- German residence records
- Bank statements proving financial stability
- A B1 German language certificate, such as a Zertifikat Deutsch or equivalent (if applicable)
- A certificate of completion of the German citizenship by naturalization test, or DTZ (if applicable)
- Proof of application fee payment (255€ fee per adult, 51€ per minor child)
- Submitting your application materials in person at the same office where you got your application form
- Receiving approval (typically after 18-24 months)6
After gaining German citizenship, you’ll receive a certificate of nationality to serve as proof, which you can use to apply for a passport. At that point, you’ll have all the same rights, protections, and obligations of all other German nationals.
Challenges when applying for German dual citizenship
The application process might seem straightforward when written out, but it’s not uncommon to run into hurdles along the way. These might include:
Figuring out whether you’re qualified for German citizenship (and what kind you qualify for) isn’t always straightforward. Before 1975, for example, German law didn’t automatically grant citizenship to the children of all German parents — only to the children of German men. Those with German mothers and non-German fathers born before 1975 who have not already been granted citizenship, then, would have to apply for naturalization vs. citizenship by descent.
Overcoming bureaucratic challenges
Obtaining all of the documents you need to apply and then receiving approval can be tedious and time-consuming. In some cases, you may be required to provide extra documents or appeal a denial.
Mastering the German language
Many people who have been working and living in Germany for years will have already obtained a strong level of German, but reaching German language proficiency is notoriously challenging when starting from scratch as an adult.
Tax implications for US Citizens with dual citizenship
US citizens who seek to obtain dual citizenship as German citizens need to be mindful of the fact that they could end up responsible for filing tax returns with both the German and US authorities. Note that this does not mean that you are liable to pay taxes to both countries, however a certain amount of self-education is involved in understanding how to ensure international tax compliance if you are going to obtain your German passport and ostensibly move overseas.
German tax obligations
Most expats living in Germany will be required to file a German tax return, or Einkommensteuererklärung, and pay German taxes. If they qualify as German tax residents, their global income is subject to federal income taxes at a rate between 0% and 45%, depending on how much they earn in total. If they aren’t tax residents, however, only German-sourced income would be subject.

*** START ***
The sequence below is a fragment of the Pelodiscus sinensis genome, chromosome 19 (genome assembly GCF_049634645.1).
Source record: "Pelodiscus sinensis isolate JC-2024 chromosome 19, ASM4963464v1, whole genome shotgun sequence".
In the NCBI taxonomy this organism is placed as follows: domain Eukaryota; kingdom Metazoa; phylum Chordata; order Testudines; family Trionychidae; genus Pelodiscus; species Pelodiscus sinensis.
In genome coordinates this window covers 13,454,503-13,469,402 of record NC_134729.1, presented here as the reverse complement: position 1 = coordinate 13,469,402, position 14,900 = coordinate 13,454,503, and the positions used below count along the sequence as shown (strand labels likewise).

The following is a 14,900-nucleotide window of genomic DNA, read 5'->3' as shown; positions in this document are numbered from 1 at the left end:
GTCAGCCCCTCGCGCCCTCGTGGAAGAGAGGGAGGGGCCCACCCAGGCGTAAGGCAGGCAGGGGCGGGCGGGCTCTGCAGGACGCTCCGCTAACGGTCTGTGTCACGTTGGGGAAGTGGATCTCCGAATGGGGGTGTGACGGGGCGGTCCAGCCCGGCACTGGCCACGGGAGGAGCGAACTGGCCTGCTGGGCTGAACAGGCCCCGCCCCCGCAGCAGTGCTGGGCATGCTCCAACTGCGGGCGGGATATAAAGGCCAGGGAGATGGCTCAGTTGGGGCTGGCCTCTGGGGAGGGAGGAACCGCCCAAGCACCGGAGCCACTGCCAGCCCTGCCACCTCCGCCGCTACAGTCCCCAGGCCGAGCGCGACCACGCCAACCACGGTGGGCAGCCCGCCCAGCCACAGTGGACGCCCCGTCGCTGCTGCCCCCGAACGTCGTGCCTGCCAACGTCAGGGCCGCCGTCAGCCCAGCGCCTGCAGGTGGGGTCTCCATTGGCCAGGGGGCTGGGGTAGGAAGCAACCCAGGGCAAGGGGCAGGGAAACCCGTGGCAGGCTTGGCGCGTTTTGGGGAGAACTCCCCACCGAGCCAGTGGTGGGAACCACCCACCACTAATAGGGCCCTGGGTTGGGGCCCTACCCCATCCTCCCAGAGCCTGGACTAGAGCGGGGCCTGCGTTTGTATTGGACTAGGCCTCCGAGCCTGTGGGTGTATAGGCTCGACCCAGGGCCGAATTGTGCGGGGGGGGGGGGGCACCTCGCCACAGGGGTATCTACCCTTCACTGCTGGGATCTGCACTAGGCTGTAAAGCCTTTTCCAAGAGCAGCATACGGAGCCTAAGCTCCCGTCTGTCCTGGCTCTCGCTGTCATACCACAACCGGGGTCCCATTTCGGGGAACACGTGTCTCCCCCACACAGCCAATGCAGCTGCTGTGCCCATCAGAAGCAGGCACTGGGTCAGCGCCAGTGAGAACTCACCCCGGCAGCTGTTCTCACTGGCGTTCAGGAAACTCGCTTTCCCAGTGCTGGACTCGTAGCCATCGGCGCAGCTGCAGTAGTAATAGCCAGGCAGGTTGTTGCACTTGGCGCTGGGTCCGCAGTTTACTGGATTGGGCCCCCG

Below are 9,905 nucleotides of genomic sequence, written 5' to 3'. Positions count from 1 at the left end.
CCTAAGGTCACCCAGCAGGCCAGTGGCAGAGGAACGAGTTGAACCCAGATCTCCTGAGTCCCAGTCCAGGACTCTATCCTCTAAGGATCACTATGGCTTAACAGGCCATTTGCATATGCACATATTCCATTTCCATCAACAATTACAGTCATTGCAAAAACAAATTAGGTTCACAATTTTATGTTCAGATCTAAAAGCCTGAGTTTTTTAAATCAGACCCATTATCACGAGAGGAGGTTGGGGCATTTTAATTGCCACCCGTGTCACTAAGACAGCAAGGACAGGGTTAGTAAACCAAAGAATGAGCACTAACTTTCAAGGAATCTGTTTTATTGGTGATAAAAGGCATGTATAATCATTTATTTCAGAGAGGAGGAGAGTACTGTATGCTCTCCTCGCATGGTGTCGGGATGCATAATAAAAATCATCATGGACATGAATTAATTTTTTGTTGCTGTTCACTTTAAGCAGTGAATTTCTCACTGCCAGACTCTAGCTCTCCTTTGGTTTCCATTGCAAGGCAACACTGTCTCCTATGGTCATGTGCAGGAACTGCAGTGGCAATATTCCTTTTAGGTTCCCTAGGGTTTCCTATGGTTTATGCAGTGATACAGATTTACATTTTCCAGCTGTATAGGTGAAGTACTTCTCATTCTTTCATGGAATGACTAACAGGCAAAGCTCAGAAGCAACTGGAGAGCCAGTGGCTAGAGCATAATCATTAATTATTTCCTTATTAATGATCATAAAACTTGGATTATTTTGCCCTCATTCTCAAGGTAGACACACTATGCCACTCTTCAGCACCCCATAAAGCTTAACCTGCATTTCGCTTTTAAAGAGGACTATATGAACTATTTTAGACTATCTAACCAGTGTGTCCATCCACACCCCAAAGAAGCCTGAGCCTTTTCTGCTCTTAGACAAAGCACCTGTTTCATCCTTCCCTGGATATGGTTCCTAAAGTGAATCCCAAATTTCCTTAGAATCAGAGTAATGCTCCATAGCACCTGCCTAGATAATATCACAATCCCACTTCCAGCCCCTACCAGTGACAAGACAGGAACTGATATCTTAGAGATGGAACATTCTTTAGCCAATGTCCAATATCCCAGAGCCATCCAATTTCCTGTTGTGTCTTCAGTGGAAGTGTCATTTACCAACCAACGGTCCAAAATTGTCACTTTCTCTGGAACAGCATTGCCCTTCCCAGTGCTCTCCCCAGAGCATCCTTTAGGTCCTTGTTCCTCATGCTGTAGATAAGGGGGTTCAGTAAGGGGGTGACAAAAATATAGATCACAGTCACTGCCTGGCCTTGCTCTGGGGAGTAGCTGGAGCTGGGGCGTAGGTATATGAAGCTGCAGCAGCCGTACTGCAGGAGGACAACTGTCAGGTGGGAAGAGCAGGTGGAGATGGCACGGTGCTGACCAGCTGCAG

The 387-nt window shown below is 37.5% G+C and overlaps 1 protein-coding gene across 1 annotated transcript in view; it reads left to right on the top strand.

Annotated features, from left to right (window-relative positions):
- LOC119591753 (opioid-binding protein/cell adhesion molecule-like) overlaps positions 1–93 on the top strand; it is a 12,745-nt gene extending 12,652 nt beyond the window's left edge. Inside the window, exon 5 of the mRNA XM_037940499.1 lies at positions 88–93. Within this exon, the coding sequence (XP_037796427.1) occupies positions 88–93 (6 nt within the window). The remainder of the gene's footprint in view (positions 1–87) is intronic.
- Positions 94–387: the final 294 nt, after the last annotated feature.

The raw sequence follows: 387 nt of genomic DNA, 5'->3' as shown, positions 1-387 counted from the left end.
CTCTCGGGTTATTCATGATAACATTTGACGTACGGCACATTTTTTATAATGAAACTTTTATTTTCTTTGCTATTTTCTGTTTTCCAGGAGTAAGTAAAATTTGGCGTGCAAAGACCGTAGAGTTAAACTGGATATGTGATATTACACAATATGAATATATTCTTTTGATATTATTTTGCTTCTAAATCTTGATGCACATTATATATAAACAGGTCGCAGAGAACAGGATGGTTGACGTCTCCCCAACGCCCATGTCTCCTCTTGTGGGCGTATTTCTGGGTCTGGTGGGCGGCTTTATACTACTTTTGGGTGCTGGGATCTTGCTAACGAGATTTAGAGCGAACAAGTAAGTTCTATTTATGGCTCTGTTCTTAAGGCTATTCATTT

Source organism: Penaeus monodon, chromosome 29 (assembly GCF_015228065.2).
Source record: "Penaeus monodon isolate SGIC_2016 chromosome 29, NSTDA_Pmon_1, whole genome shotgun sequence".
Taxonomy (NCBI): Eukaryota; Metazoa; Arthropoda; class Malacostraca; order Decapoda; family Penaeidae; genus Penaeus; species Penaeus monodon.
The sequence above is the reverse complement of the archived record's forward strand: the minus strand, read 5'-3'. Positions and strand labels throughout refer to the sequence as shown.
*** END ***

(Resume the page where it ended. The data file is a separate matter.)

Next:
In addition, they may also be subject to other taxes, such as property taxes, capital gains taxes, and even a church tax.
US tax obligations
It might not seem fair, but all American citizens and permanent residents who meet the minimum income reporting threshold must file a federal tax return, even if they’re living abroad. As a result, US expats living in Germany could hypothetically be taxed on the same income by both governments.
While a German/US tax treaty does exist, the Savings Clause limits its benefits. Fortunately, there are certain tax breaks available to Americans abroad. In addition to these tax breaks, though, US expats may also face additional reporting requirements. Below is a quick breakdown of some topics that lay a helpful foundation for taxes for Americans living abroad in Germany.
Foreign Earned Income Exclusion (FEIE)
The FEIE allows those who pass the Physical Presence Test or Bona Fide Residence Test to exclude up to $120,000 USD for tax year 2023 ($112,000 USD for tax year 2022) of foreign-earned income from taxation, as well as write off qualifying housing expenses like rent and utilities via the Foreign Housing Exclusion/Deduction.
Foreign Tax Credit (FTC)
In layman’s terms, the FTC allows you to deduct what you pay in foreign income taxes from what you owe in US income taxes, as long as your income meets certain basic criteria.
Foreign Bank Account Report (FBAR) & the Foreign Account Tax Compliance Act (FATCA)
Expats with $10,000 USD or more in foreign bank accounts at any point in the year must report the contents of those accounts to the Financial Crimes Enforcement Network (FinCEN) via FinCEN Report 114.
FATCA, meanwhile, compels those with over $200,000 USD in foreign financial assets by the end of the year — or over $300,000 USD in foreign assets at any time during the year — to report them on Form 8938. Thresholds vary depending on your filing status and country of residence.